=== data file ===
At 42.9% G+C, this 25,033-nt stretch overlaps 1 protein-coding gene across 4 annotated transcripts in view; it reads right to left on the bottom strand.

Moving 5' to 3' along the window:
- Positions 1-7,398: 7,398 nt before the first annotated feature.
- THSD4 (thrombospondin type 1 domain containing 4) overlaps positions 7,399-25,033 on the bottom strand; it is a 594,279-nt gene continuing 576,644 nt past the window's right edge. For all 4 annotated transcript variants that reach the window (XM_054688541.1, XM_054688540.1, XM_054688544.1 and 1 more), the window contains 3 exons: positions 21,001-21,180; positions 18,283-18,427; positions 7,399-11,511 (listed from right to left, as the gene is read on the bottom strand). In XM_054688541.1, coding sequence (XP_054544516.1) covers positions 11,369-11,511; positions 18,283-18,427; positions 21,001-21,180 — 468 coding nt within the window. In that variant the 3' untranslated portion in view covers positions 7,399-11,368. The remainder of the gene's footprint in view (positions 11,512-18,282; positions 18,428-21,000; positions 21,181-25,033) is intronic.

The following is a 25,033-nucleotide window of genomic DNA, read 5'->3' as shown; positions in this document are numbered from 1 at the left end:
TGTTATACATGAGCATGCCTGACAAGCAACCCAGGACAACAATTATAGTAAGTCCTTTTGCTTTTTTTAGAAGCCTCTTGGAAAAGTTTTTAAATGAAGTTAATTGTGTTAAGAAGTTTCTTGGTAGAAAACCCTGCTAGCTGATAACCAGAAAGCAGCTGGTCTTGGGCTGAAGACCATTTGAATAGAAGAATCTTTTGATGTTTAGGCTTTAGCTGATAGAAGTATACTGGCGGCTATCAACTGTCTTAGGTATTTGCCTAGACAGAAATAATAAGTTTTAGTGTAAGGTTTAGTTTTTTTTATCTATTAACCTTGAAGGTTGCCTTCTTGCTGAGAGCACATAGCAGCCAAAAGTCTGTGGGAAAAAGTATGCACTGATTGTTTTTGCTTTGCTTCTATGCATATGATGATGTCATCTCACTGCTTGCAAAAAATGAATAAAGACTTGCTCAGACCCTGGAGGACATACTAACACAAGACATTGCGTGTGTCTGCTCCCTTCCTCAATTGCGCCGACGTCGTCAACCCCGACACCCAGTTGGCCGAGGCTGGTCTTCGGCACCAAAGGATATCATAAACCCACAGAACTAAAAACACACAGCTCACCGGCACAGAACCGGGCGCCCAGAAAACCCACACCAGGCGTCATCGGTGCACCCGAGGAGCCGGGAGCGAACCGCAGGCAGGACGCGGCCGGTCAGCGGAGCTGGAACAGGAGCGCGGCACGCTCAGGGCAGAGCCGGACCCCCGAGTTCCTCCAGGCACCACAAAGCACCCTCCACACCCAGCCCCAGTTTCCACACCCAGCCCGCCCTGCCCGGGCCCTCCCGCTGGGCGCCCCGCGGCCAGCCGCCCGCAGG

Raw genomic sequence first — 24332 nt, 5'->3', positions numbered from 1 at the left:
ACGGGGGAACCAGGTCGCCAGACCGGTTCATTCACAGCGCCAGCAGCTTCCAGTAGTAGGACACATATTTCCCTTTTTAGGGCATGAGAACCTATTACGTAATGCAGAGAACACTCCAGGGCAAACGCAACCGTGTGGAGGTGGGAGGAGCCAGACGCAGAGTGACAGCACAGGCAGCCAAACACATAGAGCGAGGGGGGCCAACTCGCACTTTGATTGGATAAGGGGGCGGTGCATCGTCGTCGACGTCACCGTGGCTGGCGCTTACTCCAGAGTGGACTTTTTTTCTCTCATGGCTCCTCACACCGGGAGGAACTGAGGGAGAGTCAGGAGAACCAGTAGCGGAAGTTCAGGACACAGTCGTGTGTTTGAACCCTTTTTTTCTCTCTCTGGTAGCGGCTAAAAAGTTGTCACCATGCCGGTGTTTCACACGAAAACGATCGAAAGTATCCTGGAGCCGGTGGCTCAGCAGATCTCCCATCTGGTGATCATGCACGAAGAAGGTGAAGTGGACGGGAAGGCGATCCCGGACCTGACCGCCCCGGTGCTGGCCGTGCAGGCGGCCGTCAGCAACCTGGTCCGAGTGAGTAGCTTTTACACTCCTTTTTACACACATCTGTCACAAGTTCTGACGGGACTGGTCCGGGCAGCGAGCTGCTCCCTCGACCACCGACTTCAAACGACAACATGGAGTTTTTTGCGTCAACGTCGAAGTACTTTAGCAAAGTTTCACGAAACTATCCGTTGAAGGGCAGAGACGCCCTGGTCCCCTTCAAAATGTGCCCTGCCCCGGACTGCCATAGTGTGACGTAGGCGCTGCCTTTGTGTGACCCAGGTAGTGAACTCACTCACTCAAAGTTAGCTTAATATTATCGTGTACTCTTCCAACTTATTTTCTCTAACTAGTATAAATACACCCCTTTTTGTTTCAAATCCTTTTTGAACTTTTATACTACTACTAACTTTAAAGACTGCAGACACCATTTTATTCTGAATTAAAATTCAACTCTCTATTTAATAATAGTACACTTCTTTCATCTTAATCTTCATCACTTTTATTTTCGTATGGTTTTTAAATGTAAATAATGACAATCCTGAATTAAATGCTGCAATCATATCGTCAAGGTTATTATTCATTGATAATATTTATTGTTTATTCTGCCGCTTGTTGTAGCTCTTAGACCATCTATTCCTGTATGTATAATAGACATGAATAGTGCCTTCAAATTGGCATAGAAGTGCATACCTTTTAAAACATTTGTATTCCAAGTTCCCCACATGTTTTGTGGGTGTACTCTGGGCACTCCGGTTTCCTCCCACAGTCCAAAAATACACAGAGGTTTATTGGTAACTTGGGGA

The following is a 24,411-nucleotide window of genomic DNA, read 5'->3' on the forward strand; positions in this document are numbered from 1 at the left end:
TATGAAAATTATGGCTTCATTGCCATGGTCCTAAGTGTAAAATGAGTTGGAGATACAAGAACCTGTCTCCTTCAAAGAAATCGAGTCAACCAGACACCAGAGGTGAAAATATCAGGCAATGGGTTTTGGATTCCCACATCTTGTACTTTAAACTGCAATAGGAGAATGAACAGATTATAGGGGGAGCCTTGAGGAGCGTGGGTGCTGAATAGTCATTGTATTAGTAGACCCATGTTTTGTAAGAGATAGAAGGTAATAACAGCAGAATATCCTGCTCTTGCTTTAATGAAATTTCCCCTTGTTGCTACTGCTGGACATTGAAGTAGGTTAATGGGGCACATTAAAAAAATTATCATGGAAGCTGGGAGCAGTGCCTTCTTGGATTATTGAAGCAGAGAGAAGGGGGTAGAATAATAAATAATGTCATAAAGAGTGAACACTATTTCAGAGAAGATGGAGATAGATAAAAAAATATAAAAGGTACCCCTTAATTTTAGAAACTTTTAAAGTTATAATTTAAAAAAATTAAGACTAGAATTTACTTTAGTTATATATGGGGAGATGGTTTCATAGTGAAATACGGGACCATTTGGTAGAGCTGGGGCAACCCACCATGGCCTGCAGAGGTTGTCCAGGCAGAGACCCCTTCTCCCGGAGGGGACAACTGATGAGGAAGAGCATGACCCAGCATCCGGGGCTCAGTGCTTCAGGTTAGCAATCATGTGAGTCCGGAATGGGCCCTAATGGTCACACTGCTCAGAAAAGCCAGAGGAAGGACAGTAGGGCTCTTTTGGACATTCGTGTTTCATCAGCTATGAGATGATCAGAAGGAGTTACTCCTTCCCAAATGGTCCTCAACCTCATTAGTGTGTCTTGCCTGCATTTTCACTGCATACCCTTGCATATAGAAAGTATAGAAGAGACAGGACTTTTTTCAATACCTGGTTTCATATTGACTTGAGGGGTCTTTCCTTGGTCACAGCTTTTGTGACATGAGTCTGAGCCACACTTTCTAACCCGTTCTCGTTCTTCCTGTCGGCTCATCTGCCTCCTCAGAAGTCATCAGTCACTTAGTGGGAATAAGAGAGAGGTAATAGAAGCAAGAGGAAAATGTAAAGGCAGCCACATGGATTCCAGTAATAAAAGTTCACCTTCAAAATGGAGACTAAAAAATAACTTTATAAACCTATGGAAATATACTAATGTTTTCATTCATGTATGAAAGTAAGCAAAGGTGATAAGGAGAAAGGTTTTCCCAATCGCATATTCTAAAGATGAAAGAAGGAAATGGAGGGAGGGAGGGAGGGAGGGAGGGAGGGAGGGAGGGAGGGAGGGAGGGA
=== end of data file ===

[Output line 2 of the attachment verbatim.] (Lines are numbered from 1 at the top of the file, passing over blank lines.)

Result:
Moving 5' to 3' along the window: